I will repeat this trick many times through out the year. I have one day a month that students only come for half of the day. On these days, I am able to spend time with my students and guide them in understanding how certain tricks work. Some take longer than others. This is one that would take quite a bit of time for students to wrestle with. I guide them with questions that allows them to start thinking about multiples and we then often do a trial and error. Once students figure out that 9's are unique and at the root for many magic tricks, they get very good at looking at patterns, gathering data, and trying different numbers.
Begin this lesson by having students complete the worksheet from the day before. This is an independent practice worksheet that students started in the previous lesson. It is important for students to work independently on this practice in order to build their conceptual knowledge of naming numbers to a million.
Upon completion, students will correct their own work using a red pen to show when they fixed. I have students fix their mistakes as we go when we correct and talk about work together. I think it is important for them to see how to fix it, and do so immediately, rather than students waiting for me to give them the worksheet back several days later when we have already moved on to other practice.
From observing students during the preceding days, I will use this independent practice as a formative assessment. I will group students based on the teaching schedule who need more practice or other ways of learning the material in order to be successful.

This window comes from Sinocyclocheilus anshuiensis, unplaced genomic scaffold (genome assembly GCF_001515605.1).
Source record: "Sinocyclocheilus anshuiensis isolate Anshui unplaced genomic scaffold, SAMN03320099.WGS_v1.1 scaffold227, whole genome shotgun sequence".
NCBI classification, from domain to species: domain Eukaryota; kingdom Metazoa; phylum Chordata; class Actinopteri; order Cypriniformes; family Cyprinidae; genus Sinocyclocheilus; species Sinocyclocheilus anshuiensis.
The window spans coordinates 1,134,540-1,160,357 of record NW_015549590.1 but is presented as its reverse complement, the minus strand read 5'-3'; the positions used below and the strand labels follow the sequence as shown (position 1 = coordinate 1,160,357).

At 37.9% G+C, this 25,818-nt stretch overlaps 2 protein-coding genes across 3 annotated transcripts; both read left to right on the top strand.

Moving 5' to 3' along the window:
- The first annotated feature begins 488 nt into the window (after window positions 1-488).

Below is what I really hoped and THOUGHT we would get to. We did not have time at all! I have been surprised at my students lack of number sense. As a result. I slowed the lesson pacing down. Today's worksheet was done mostly whole group. Students independently completed side 1, but struggled more with side 2. They are very reluctant to draw a place value chart... almost as if they think it's bad or wrong to use a pictorial or visual representation. I will be emphasizing this much more in the next few lessons.
Students will spend the rest of this class time practicing multiplying and dividing whole numbers by 10, adding commas to numbers in order to read and write correctly, and work on naming a number with tens, hundreds and thousands. Students will rotate with their partner through three stations.